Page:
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Sum 41 talk Underclass Hero

Sum 41, Underclass Hero

Feature by Jack Foley

WHEN it came time for Sum 41 to start work on their fourth Island album, singer/songwriter/guitarist Deryck Whibley wasn’t even sure there was a band after the exit of original member, guitarist Dave Brownsound, and the split with their old management company.

“We were kind of left with nobody,” he says, meaning that he ended up producing the album himself. “All the odds were stacked against us. People were saying we couldn’t recover from all these changes. There was so much doubt.”

The result, Underclass Hero, marks a step in a bold new direction for the group, whose three full length albums, 2001’s All Killer No Filler, 2002’s Does This Look Infected? and 2004’s Chuck, have sold over 7 million units worldwide.

“We haven’t been this together since our first album,” boasts Deryck. “I would only have done this record if everyone was into it. There was no point otherwise. There was a lot of negative energy out there.”

For the new album, Whibley was forced to look inward and make the songs his most personal yet, dealing with his absent dad (Dear Father (Complete Unknown)) and Walking Disaster), Dave quitting the band (So Long Goodbye), and his inner demons (Speak of the Devil and Count Your Last Blessings).

And continuing the direction of more political songs like Does This Look Infected’s Still Waiting and Chuck’s We’re All to Blame are harsh condemnations of the current administration such as Confusion and Frustration in Modern Times, March of the Dogs and The Jester – the latter two particularly critical of Bush.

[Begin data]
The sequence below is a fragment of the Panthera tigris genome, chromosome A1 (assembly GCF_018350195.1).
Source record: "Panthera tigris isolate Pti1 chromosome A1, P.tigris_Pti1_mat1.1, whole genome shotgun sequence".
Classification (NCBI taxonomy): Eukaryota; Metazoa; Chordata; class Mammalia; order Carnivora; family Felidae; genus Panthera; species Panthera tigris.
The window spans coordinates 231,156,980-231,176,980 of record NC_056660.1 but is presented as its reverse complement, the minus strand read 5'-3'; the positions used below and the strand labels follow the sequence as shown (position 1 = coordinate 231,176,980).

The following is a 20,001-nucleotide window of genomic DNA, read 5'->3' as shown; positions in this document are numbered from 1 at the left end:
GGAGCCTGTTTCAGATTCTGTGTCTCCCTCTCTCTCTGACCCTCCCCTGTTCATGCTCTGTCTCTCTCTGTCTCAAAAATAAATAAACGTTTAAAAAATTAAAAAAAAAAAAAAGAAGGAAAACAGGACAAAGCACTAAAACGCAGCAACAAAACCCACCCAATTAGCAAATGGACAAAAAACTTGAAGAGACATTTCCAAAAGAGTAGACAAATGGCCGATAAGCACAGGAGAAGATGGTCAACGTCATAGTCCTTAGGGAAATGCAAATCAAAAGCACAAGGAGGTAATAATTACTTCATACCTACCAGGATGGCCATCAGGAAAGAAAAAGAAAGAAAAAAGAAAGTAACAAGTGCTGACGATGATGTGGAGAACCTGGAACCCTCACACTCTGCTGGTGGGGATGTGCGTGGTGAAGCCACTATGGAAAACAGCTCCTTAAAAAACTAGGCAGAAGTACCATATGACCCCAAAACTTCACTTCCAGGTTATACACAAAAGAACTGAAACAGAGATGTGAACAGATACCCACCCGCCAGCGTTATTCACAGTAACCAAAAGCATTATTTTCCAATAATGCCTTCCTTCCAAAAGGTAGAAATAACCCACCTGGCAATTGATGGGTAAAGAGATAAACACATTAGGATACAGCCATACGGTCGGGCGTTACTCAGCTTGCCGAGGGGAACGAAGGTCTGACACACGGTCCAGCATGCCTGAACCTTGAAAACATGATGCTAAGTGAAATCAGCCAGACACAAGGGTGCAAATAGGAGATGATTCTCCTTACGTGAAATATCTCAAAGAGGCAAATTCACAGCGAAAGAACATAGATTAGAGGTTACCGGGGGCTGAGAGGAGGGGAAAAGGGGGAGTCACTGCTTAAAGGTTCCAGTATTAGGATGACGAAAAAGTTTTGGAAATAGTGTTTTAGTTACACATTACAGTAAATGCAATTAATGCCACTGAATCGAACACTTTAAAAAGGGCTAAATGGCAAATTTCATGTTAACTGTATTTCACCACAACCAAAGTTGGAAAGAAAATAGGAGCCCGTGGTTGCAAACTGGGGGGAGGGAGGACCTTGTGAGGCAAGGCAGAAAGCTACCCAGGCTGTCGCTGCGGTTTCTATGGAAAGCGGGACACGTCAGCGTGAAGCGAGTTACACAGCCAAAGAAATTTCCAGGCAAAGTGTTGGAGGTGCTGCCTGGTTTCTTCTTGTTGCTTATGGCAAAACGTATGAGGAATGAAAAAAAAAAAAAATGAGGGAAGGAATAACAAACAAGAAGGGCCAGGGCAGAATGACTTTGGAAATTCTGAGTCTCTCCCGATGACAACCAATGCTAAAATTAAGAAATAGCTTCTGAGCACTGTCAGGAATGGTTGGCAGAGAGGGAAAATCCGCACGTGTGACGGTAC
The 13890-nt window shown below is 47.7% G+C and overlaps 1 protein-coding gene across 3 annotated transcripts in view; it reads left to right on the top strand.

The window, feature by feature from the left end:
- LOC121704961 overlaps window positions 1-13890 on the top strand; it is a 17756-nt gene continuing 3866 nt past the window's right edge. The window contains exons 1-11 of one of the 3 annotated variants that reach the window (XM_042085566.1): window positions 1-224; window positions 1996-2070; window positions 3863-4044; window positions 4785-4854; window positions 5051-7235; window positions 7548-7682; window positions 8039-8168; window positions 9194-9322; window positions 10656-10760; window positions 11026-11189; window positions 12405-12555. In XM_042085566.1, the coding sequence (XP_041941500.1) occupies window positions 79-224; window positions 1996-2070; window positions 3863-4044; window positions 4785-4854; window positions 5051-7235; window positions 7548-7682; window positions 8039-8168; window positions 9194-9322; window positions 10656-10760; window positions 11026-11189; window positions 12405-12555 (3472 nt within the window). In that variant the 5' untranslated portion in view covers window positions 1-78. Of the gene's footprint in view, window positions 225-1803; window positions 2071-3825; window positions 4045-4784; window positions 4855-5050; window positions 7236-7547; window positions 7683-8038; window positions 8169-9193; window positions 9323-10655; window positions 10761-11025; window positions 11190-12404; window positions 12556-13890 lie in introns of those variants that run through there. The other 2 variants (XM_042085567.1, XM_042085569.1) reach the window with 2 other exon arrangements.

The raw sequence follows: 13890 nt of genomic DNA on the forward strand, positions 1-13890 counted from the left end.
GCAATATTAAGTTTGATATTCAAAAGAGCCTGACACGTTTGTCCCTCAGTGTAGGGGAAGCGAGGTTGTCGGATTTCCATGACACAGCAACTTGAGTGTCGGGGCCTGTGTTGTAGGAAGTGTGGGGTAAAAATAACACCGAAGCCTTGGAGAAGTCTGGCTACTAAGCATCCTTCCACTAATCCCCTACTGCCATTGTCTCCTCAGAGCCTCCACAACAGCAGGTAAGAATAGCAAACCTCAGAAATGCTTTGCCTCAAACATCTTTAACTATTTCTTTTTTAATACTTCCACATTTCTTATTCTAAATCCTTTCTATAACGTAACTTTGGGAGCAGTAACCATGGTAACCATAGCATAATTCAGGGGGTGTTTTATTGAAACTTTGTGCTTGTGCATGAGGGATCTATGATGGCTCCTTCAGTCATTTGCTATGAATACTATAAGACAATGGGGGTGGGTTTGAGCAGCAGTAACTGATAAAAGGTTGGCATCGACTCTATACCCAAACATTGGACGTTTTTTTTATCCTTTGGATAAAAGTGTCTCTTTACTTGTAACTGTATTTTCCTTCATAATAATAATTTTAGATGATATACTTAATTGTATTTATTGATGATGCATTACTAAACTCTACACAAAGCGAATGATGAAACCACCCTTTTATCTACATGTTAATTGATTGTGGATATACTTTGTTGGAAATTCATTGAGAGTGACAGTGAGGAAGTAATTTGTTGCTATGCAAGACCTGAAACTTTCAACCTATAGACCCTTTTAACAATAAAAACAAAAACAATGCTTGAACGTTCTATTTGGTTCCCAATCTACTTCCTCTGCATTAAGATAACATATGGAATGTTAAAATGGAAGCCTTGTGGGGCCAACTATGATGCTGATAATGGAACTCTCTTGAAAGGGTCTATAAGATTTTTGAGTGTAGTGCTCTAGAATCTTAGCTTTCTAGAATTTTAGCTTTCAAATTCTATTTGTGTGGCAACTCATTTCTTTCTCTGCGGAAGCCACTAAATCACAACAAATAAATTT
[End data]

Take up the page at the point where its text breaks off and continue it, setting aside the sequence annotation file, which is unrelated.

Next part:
“I had to decide what I wanted to say with my music,” continues Whibley. “I asked myself all these questions and then just pulled up my own answers and started writing songs based on those themes.

“I wanted to make an album that meant something important from beginning to end. I wanted it to have relevance and significance.

“It’s not a concept album, it’s not about fictional characters in a made-up story but there is a constant idea that runs through the record. It’s a deeply personal statement that reflects the confusion and frustration in modern society.”

Stylistically, Sum 41 continue their unique meld of raucous punk-rock and thunderous heavy metal. The first single, Underclass Hero, is a rallying call to arms.

But there are different instrumental touches like the jangly pop intro to Dear Father (Complete Unkown), the icy piano line which opens and closes Count Your Last Blessings, the Beatlesque Ma Poubelle the melodic acoustic guitar in Best of Me and So Long Goodbye.

“You can’t help but grow up a little,” says Whibley about the band’s musical and lyrical maturity. “We now see the artistic side of music. We wanted to make this the most artistic punk-rock record we could. We approach music differently now. Things now have a purpose. We care more about the craft of it now.”

That growth can be traced back to the group’s trip to the Democratic Republic of Congo in 2004, where they were trapped under fire from a local skirmish before being led to safety by a United Nations worker named Chuck Pelletier, after whom they named their third album. The politicization of the band continues on the new album.

“We’re still f***ing idiots who do stupid shit all the time,” says Whibley. “I still get in trouble. I can’t help myself. We’ve gone through so much over the past 10 years.

“But the thing I’m proudest of as a writer is being able to meld different styles of music together and make them work in a way that seems very natural.

“[With this album] I wanted to push the boundaries of what our band can do and what punk-rock can mean. I’ve always listened to melodic, acoustic music lately and I’ve always written stuff like that, but never finished it enough to put on an album.”

Read our review of Underclass Hero